Wednesday, October 24, 2012

Watchman, what of that rebellion?

There was, as we recall, a rebellion against the ECHR in the matter of prisoners' vote. The House of Commons definitely voted against giving them that right and the ECHR threatened all manners of punishments. Where do we stand on it now?

As usual, it depends who is your source.

The Independent says that
the coalition is poised to introduce legislation to give prisoners the vote.
According to the Guardian, ministers are preparing to launch a draft bill to comply with a ruling by the European Court of Human Rights (ECHR).
According to the same article, government sources say that nothing will be done until the end of November, that is after the somewhat contentious election of police commissioners, predicted to have the lowest turn-out in history.

The BBC puts the story differently:
Prime Minister David Cameron has said Britain will continue to defy a European Court ruling saying prisoners must be given the right to vote.
"No one should be under any doubt - prisoners are not getting the vote under this government," he told MPs.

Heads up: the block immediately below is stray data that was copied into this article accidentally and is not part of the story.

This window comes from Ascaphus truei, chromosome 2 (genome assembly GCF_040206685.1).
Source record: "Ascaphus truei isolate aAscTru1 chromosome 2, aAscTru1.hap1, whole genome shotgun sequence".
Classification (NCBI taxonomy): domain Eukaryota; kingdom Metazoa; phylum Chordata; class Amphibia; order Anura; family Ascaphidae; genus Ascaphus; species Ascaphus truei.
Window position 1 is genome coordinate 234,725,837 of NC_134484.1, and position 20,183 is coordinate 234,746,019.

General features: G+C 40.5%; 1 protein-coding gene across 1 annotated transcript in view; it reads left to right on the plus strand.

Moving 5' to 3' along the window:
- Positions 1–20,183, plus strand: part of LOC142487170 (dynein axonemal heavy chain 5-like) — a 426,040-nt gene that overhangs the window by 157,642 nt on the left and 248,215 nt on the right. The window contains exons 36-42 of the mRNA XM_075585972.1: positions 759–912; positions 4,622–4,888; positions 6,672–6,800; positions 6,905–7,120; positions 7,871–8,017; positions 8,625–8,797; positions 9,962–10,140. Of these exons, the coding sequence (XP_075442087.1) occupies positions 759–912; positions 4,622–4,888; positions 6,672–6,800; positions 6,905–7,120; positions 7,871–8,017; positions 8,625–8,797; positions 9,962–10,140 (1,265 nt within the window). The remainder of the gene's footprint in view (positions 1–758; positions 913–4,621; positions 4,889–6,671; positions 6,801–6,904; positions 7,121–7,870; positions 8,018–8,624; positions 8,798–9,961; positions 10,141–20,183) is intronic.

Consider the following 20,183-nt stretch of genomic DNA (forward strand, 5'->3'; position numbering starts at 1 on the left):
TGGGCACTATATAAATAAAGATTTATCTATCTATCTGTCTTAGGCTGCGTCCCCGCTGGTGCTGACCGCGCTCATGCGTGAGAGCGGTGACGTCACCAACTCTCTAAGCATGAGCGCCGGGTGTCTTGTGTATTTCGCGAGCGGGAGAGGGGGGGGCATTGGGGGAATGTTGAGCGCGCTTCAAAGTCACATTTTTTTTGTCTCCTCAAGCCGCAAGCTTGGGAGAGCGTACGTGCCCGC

But he offered a further Commons debate to "help put the legal position".
Is "no one should be under any doubt" the same as a cast-iron guarantee? Also, what is the point of another debate? To explain to MPs that they actually cannot decide such matters for the country, even though, for once they do have the country on their side?

Dominic Grieve, the Attorney-General "warned Britain's reputation would be damaged if it did not follow the European Court ruling" and has also said rather ominously that Britain was negotiating with the Court and that some "flexibility" was needed. Flexibility on whose part, one wonders.

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